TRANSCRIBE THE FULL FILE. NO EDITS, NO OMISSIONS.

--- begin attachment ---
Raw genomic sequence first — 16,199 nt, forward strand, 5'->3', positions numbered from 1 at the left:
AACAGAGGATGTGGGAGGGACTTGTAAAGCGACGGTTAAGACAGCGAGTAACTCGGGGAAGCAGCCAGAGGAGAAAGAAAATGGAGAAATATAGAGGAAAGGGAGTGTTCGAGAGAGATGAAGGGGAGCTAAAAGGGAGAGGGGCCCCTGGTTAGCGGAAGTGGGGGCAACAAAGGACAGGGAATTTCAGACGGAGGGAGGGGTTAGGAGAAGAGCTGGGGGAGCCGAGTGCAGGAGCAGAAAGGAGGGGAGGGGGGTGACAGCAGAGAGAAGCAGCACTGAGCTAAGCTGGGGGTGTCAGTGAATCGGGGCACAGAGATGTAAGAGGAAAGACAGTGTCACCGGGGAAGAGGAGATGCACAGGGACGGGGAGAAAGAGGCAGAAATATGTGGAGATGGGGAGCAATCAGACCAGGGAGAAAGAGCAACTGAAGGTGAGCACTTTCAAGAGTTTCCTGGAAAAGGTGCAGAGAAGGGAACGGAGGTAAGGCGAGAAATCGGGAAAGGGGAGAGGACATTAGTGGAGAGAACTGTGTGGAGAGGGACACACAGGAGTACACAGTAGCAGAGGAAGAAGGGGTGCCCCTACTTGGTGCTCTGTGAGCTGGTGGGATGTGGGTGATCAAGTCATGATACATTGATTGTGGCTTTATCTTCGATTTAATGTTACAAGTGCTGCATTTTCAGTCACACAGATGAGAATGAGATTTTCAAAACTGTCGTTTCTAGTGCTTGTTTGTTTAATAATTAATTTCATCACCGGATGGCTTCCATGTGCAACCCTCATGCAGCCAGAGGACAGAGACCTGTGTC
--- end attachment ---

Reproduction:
Raw genomic sequence first — 16,199 nt, forward strand, 5'->3', positions numbered from 1 at the left:
AACAGAGGATGTGGGAGGGACTTGTAAAGCGACGGTTAAGACAGCGAGTAACTCGGGGAAGCAGCCAGAGGAGAAAGAAAATGGAGAAATATAGAGGAAAGGGAGTGTTCGAGAGAGATGAAGGGGAGCTAAAAGGGAGAGGGGCCCCTGGTTAGCGGAAGTGGGGGCAACAAAGGACAGGGAATTTCAGACGGAGGGAGGGGTTAGGAGAAGAGCTGGGGGAGCCGAGTGCAGGAGCAGAAAGGAGGGGAGGGGGGTGACAGCAGAGAGAAGCAGCACTGAGCTAAGCTGGGGGTGTCAGTGAATCGGGGCACAGAGATGTAAGAGGAAAGACAGTGTCACCGGGGAAGAGGAGATGCACAGGGACGGGGAGAAAGAGGCAGAAATATGTGGAGATGGGGAGCAATCAGACCAGGGAGAAAGAGCAACTGAAGGTGAGCACTTTCAAGAGTTTCCTGGAAAAGGTGCAGAGAAGGGAACGGAGGTAAGGCGAGAAATCGGGAAAGGGGAGAGGACATTAGTGGAGAGAACTGTGTGGAGAGGGACACACAGGAGTACACAGTAGCAGAGGAAGAAGGGGTGCCCCTACTTGGTGCTCTGTGAGCTGGTGGGATGTGGGTGATCAAGTCATGATACATTGATTGTGGCTTTATCTTCGATTTAATGTTACAAGTGCTGCATTTTCAGTCACACAGATGAGAATGAGATTTTCAAAACTGTCGTTTCTAGTGCTTGTTTGTTTAATAATTAATTTCATCACCGGATGGCTTCCATGTGCAACCCTCATGCAGCCAGAGGACAGAGACCTGTGTC